Nearly every category in this statistical report covering the life insurance industry shows respectable growth–even if that growth is slow and steady.
Even in the one category where a decline was posted, individual annuity premiums, the decline for the top 200 companies was a scant 2%.
This article details some of the more prominent changes in each category.
The top 200 companies as measured by admitted assets grew 6% to $4.37 trillion in 2005 from $4.1 trillion in 2004.
The top 10 companies grew 7% in 2005 to $1.4 trillion from $1.34 trillion and represented a third of the admitted assets for the top 200 in both 2005 and 2004.
Among the most notable increases in year-over-year totals was Prudential Retirement Insurance Annuity Company with a 130% increase to $52.7 billion in 2005 from $22.9 billion in 2004.
Other notable increases included Penn Treaty Network America with an 846% increase to $1.03 billion in 2005 from $108.6 million in 2004. State Life’s admitted assets grew to $2.3 billion in 2005, a 443% increase over 2004′s $424.4 million.
Companies that experienced declines in admitted assets include Golden Rule Life, which saw a decline of 65% to $826 million in 2005 compared with 2004′s $2.4 billion, and Connecticut General Life, which declined 59% to $20.7 billion in 2005 from $50.7 billion in 2004.
A 4% increase in premium income was posted by the top 200 companies, increasing the total to $517.9 billion in 2005 from $496.8 billion in 2004. The top 10 companies in this category also grew 4% to $155.6 billion in 2005 compared with $149.6 billion in 2004. In both 2005 and 2004, the top 10 represented 30% of the premium income of the total 200 companies.
Companies that posted large increases were Chase Life of New York, which went from $3.1 million in 2004 to $188.9 million in 2005, and American Heritage Life, which rose to $414.4 million in 2005, up from $24.3 million in 2004.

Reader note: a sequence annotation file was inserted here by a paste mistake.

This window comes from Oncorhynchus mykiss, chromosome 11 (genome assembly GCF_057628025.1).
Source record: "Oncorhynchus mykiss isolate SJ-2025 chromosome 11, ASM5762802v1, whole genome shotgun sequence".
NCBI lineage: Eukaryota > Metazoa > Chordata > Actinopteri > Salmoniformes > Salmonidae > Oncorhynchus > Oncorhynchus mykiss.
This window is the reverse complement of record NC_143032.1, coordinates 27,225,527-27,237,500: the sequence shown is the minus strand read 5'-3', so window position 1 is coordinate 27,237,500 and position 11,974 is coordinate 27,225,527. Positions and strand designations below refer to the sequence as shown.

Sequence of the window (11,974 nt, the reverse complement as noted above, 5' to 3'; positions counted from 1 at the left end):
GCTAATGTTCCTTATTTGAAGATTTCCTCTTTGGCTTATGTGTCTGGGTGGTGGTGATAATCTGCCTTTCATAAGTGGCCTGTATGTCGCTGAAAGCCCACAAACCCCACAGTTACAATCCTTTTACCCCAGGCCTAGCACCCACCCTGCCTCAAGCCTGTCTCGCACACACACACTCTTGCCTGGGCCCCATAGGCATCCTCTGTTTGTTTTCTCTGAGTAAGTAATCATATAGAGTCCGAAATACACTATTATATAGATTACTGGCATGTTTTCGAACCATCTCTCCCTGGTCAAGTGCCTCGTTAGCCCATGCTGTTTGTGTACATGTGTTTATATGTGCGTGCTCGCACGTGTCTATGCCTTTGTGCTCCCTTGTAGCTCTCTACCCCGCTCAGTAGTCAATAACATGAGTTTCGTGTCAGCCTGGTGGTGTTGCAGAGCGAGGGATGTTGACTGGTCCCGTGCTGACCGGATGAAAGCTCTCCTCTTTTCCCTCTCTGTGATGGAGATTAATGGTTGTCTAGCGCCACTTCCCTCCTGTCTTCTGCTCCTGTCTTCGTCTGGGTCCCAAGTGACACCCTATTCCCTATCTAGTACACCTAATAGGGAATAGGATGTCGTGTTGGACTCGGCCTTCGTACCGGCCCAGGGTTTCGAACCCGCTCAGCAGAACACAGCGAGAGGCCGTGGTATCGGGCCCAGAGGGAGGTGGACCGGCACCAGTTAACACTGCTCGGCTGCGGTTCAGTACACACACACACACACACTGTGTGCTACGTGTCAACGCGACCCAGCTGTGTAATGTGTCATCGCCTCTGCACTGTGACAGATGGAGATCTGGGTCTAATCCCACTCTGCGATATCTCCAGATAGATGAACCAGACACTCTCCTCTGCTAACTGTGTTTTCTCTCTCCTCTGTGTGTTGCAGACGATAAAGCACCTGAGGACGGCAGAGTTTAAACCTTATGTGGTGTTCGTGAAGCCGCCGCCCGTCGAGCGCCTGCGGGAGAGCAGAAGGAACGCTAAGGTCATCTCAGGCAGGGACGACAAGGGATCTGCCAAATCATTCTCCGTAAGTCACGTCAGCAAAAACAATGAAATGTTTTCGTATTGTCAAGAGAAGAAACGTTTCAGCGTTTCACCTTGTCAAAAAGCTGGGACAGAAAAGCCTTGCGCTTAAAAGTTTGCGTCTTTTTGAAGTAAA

Several other companies also registered noteworthy increases, including Metlife Investors USA, up 414%; Metlife Investors Life, up 353%; First Metlife Investors, up 327%; AGL Life Assurance, up 290%; and Security Life of Denver, up 182%.
Net investment income
For the top 200, net investment income increased 6% to $156.5 billion in 2005 from $148.3 billion in 2004. The increase for the top 10 companies in the category was also 6%. The top 10′s $55.1 billion total represented 35% of the top 200′s total as did the $51.9 billion total in 2004.
Net gain after dividends
Net gains increased handsomely for the top 200 companies, growing 12% to $39.3 billion in 2005 compared with $34.5 billion in 2004. For the top 10 companies in the category, the growth rate was 8% to $12.1 billion from $11.1 billion. The top 10 represented 31% of the top 200′s total in 2005 compared with 32% in 2004.
Extremes dominated the results in this category with many companies posting large increases or decreases in 2005 over 2004. Large increases in net gain after dividends ranged from 172% for Liberty Life of Boston to 1,551% for Union Fidelity Life.
In the top 10, sizeable gains were posted by Prudential with 19%; United Healthcare with 20%; TIIA with 35%; AXA Equitable with 34%; and Aetna Life with 36%. Met Life, however, recorded an 89% decline.
Other large increases were posted by Valley Forge Life with 217%; Mony Life with 256%; Aurora National Life, successor of Executive Life Ins. Co., with 239%; Berkshire Hathaway Life with 273%; and William Penn Life of New York with 365%.
Large decliners included companies such as John Hancock Life and First Allmerica Finance Life.
Individual life premiums
Individual life premiums increased 4% in 2005 to $109.2 billion, up from $105.4 billion in 2004 for the top 200. The top 10 companies constituted a respective 43% and 42% in 2005 and 2004. In 2005, the top 10 companies had individual life premiums totaling $47.2 billion compared with $43.8 billion in 2004, up 8%.
Of the top 10, American Life posted the largest increase, growing 41% in 2005 to $12.4 billion from $8.8 billion. Another large increase was recorded by ING Life of America with a 17% increase to $2.6 billion in 2005 compared with $2.2 billion in 2004.